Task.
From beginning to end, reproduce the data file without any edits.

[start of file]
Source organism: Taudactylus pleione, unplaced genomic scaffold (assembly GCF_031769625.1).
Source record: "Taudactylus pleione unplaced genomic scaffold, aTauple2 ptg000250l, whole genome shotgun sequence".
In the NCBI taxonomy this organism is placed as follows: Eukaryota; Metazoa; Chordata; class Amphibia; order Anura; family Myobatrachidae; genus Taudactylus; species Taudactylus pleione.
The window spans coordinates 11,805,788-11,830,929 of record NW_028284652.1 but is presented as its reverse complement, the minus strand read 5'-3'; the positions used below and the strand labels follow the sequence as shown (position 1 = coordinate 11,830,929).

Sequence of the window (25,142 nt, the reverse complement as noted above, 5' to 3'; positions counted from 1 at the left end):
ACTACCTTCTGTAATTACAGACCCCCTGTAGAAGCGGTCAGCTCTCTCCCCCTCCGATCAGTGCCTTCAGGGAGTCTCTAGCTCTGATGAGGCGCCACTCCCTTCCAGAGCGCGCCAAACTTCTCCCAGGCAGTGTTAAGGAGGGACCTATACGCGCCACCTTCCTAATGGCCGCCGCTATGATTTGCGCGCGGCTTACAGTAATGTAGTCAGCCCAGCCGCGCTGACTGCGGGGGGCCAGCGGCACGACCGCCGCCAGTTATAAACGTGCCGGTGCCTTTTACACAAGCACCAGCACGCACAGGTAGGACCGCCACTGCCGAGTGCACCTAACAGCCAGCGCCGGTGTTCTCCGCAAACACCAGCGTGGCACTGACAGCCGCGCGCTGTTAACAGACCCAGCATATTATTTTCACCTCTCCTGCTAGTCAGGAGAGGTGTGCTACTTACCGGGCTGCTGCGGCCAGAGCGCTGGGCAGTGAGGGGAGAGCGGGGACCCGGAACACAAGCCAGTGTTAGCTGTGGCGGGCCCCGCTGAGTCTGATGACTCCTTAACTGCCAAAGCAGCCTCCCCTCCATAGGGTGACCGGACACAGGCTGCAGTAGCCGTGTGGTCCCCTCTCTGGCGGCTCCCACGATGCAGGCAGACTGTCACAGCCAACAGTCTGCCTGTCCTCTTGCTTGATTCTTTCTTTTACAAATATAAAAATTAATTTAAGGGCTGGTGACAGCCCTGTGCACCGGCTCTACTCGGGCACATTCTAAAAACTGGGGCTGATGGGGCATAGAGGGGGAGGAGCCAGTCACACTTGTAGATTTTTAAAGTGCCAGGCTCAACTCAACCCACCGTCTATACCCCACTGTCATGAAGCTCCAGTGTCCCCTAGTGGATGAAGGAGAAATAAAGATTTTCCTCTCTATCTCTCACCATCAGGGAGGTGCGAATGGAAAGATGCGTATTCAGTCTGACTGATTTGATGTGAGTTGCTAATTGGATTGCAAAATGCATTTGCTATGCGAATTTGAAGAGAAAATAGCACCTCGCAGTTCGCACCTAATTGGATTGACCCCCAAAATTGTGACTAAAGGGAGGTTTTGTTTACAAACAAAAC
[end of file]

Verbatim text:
Source organism: Taudactylus pleione, unplaced genomic scaffold (assembly GCF_031769625.1).
Source record: "Taudactylus pleione unplaced genomic scaffold, aTauple2 ptg000250l, whole genome shotgun sequence".
In the NCBI taxonomy this organism is placed as follows: Eukaryota; Metazoa; Chordata; class Amphibia; order Anura; family Myobatrachidae; genus Taudactylus; species Taudactylus pleione.
The window spans coordinates 11,805,788-11,830,929 of record NW_028284652.1 but is presented as its reverse complement, the minus strand read 5'-3'; the positions used below and the strand labels follow the sequence as shown (position 1 = coordinate 11,830,929).

Sequence of the window (25,142 nt, the reverse complement as noted above, 5' to 3'; positions counted from 1 at the left end):
ACTACCTTCTGTAATTACAGACCCCCTGTAGAAGCGGTCAGCTCTCTCCCCCTCCGATCAGTGCCTTCAGGGAGTCTCTAGCTCTGATGAGGCGCCACTCCCTTCCAGAGCGCGCCAAACTTCTCCCAGGCAGTGTTAAGGAGGGACCTATACGCGCCACCTTCCTAATGGCCGCCGCTATGATTTGCGCGCGGCTTACAGTAATGTAGTCAGCCCAGCCGCGCTGACTGCGGGGGGCCAGCGGCACGACCGCCGCCAGTTATAAACGTGCCGGTGCCTTTTACACAAGCACCAGCACGCACAGGTAGGACCGCCACTGCCGAGTGCACCTAACAGCCAGCGCCGGTGTTCTCCGCAAACACCAGCGTGGCACTGACAGCCGCGCGCTGTTAACAGACCCAGCATATTATTTTCACCTCTCCTGCTAGTCAGGAGAGGTGTGCTACTTACCGGGCTGCTGCGGCCAGAGCGCTGGGCAGTGAGGGGAGAGCGGGGACCCGGAACACAAGCCAGTGTTAGCTGTGGCGGGCCCCGCTGAGTCTGATGACTCCTTAACTGCCAAAGCAGCCTCCCCTCCATAGGGTGACCGGACACAGGCTGCAGTAGCCGTGTGGTCCCCTCTCTGGCGGCTCCCACGATGCAGGCAGACTGTCACAGCCAACAGTCTGCCTGTCCTCTTGCTTGATTCTTTCTTTTACAAATATAAAAATTAATTTAAGGGCTGGTGACAGCCCTGTGCACCGGCTCTACTCGGGCACATTCTAAAAACTGGGGCTGATGGGGCATAGAGGGGGAGGAGCCAGTCACACTTGTAGATTTTTAAAGTGCCAGGCTCAACTCAACCCACCGTCTATACCCCACTGTCATGAAGCTCCAGTGTCCCCTAGTGGATGAAGGAGAAATAAAGATTTTCCTCTCTATCTCTCACCATCAGGGAGGTGCGAATGGAAAGATGCGTATTCAGTCTGACTGATTTGATGTGAGTTGCTAATTGGATTGCAAAATGCATTTGCTATGCGAATTTGAAGAGAAAATAGCACCTCGCAGTTCGCACCTAATTGGATTGACCCCCAAAATTGTGACTAAAGGGAGGTTTTGTTTACAAACAAAAC